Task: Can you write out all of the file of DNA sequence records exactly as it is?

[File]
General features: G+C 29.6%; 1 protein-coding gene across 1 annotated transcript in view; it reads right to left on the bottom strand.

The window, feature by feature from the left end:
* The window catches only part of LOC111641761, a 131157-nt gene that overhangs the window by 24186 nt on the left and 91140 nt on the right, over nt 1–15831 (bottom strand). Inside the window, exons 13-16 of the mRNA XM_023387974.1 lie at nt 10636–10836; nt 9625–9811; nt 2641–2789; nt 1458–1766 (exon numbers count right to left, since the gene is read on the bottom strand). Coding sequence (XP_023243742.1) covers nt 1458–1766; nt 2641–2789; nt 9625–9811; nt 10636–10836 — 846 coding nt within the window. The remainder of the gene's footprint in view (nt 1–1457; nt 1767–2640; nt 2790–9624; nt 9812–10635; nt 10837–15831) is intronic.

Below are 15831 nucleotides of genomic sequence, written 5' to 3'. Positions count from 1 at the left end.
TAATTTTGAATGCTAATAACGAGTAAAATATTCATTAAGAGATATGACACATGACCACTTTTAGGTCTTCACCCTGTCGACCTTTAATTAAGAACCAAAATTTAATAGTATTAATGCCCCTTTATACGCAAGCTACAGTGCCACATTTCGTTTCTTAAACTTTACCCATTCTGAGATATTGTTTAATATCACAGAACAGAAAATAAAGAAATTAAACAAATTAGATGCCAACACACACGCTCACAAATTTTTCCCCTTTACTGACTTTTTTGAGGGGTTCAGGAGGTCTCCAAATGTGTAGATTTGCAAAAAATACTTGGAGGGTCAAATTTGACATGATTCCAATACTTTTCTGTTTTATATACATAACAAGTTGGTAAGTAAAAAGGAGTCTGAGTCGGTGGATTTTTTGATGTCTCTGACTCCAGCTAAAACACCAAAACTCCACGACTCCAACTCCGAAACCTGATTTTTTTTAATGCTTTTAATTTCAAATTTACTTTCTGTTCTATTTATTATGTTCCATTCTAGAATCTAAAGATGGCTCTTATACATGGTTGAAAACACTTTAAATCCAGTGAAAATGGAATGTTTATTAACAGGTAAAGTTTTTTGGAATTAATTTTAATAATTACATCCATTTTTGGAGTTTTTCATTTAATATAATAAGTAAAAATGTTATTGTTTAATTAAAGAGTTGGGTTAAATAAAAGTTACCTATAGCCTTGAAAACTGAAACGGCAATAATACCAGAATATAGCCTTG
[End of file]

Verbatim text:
General features: G+C 29.6%; 1 protein-coding gene across 1 annotated transcript in view; it reads right to left on the bottom strand.

The window, feature by feature from the left end:
* The window catches only part of LOC111641761, a 131157-nt gene that overhangs the window by 24186 nt on the left and 91140 nt on the right, over nt 1–15831 (bottom strand). Inside the window, exons 13-16 of the mRNA XM_023387974.1 lie at nt 10636–10836; nt 9625–9811; nt 2641–2789; nt 1458–1766 (exon numbers count right to left, since the gene is read on the bottom strand). Coding sequence (XP_023243742.1) covers nt 1458–1766; nt 2641–2789; nt 9625–9811; nt 10636–10836 — 846 coding nt within the window. The remainder of the gene's footprint in view (nt 1–1457; nt 1767–2640; nt 2790–9624; nt 9812–10635; nt 10837–15831) is intronic.

Below are 15831 nucleotides of genomic sequence, written 5' to 3'. Positions count from 1 at the left end.
TAATTTTGAATGCTAATAACGAGTAAAATATTCATTAAGAGATATGACACATGACCACTTTTAGGTCTTCACCCTGTCGACCTTTAATTAAGAACCAAAATTTAATAGTATTAATGCCCCTTTATACGCAAGCTACAGTGCCACATTTCGTTTCTTAAACTTTACCCATTCTGAGATATTGTTTAATATCACAGAACAGAAAATAAAGAAATTAAACAAATTAGATGCCAACACACACGCTCACAAATTTTTCCCCTTTACTGACTTTTTTGAGGGGTTCAGGAGGTCTCCAAATGTGTAGATTTGCAAAAAATACTTGGAGGGTCAAATTTGACATGATTCCAATACTTTTCTGTTTTATATACATAACAAGTTGGTAAGTAAAAAGGAGTCTGAGTCGGTGGATTTTTTGATGTCTCTGACTCCAGCTAAAACACCAAAACTCCACGACTCCAACTCCGAAACCTGATTTTTTTTAATGCTTTTAATTTCAAATTTACTTTCTGTTCTATTTATTATGTTCCATTCTAGAATCTAAAGATGGCTCTTATACATGGTTGAAAACACTTTAAATCCAGTGAAAATGGAATGTTTATTAACAGGTAAAGTTTTTTGGAATTAATTTTAATAATTACATCCATTTTTGGAGTTTTTCATTTAATATAATAAGTAAAAATGTTATTGTTTAATTAAAGAGTTGGGTTAAATAAAAGTTACCTATAGCCTTGAAAACTGAAACGGCAATAATACCAGAATATAGCCTTG